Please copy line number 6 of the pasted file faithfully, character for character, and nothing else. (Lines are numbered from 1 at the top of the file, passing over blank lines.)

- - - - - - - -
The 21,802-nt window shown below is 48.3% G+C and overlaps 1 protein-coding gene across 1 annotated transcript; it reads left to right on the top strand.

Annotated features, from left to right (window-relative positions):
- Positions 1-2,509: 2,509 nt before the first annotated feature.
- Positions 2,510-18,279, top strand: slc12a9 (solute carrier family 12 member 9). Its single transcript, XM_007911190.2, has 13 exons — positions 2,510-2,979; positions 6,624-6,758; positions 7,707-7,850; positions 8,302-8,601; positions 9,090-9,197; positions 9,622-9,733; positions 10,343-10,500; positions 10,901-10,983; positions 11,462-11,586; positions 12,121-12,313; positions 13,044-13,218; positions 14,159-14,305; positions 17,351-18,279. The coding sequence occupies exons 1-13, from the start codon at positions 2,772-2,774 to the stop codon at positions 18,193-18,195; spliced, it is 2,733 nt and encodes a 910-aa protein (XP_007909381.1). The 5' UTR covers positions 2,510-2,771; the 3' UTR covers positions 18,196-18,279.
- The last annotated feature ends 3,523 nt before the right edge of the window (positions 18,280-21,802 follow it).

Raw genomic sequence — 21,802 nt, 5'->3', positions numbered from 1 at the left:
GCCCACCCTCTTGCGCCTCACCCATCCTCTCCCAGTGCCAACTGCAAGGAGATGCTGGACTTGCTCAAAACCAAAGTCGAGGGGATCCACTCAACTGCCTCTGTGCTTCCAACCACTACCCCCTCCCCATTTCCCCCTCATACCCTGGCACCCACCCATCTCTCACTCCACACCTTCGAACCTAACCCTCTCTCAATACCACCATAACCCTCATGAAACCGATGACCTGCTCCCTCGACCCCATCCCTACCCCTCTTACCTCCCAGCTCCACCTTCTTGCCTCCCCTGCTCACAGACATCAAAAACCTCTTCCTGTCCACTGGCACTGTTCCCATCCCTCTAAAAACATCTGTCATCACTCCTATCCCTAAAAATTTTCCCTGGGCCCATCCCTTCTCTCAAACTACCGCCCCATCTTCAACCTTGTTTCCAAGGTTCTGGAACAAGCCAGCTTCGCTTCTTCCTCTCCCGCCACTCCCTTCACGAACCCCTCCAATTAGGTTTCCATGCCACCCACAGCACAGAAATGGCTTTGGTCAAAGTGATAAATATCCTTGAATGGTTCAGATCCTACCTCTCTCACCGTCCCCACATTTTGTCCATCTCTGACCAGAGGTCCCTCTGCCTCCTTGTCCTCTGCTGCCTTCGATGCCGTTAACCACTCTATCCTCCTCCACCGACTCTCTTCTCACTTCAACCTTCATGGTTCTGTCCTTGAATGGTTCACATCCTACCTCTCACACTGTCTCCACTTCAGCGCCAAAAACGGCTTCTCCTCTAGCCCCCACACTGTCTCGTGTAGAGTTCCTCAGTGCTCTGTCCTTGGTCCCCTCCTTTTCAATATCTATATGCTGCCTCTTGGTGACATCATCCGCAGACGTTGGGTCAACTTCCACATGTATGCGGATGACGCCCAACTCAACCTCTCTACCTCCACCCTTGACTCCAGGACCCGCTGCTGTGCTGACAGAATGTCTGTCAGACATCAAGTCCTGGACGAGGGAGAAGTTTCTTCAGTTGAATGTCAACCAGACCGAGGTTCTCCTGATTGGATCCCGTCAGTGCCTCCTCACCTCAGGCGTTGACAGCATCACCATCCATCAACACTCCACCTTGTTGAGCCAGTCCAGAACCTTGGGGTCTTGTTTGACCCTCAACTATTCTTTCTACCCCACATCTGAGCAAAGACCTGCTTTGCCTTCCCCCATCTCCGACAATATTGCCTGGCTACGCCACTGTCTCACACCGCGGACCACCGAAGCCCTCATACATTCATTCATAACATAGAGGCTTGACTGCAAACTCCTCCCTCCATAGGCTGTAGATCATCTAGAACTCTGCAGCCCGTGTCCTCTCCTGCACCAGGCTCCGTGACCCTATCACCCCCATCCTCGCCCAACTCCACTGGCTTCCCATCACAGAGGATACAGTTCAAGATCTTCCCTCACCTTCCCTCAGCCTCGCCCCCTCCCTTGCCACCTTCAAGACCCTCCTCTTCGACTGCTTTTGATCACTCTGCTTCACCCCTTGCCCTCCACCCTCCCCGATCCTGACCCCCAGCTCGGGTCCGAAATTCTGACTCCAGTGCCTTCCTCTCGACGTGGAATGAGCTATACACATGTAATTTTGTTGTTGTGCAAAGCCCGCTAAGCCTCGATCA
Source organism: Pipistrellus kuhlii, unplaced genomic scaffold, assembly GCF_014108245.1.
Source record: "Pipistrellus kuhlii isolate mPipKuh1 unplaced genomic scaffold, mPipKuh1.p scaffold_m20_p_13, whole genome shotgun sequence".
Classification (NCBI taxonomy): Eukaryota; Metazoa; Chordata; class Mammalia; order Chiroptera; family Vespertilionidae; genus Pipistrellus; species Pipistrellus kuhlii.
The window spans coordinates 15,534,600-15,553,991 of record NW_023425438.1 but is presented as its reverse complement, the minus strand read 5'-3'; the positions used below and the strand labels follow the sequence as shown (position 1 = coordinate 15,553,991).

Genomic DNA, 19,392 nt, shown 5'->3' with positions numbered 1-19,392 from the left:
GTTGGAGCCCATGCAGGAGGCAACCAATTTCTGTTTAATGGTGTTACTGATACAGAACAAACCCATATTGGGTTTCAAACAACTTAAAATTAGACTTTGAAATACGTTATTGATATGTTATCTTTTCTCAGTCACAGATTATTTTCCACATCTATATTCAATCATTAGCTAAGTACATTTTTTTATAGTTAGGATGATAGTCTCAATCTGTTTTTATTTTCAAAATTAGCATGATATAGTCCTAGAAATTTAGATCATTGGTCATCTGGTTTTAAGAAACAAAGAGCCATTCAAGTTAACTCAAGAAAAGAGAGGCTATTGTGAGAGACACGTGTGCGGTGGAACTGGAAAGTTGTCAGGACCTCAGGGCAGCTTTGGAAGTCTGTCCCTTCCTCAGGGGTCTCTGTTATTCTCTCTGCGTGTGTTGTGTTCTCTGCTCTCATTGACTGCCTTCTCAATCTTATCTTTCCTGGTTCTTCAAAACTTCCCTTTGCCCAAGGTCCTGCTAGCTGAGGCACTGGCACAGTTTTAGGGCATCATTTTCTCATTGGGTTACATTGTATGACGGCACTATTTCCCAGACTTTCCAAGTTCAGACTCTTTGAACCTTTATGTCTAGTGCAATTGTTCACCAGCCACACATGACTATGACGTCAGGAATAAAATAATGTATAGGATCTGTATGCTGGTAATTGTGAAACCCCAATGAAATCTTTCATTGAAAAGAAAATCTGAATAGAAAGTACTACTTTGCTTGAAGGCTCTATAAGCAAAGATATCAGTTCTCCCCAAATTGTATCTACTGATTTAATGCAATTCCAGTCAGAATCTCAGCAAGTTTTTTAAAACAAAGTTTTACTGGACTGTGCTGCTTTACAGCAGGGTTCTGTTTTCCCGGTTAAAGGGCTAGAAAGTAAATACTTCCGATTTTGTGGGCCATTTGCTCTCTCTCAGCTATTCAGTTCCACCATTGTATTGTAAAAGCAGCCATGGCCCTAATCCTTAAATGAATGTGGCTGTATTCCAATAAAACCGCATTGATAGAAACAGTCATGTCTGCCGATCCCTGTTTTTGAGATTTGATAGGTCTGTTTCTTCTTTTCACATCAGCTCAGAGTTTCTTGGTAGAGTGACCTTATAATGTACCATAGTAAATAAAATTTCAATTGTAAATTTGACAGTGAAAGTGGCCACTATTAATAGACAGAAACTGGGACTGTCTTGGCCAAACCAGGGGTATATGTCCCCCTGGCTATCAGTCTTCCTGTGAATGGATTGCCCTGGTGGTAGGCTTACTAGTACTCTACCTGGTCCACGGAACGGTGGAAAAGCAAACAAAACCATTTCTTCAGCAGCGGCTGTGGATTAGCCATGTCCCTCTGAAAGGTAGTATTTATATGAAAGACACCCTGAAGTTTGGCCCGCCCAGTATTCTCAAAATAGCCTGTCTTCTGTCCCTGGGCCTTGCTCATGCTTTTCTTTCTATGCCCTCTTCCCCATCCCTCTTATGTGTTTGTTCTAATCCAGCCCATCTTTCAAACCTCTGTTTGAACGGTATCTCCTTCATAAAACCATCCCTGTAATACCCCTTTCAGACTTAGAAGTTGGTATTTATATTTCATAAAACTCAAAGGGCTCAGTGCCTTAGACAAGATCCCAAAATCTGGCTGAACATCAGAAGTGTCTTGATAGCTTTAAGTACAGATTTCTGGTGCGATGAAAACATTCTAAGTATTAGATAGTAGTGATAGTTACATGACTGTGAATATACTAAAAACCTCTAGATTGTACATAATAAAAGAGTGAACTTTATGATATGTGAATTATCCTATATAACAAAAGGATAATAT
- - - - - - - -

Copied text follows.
Raw genomic sequence — 21,802 nt, 5'->3', positions numbered from 1 at the left: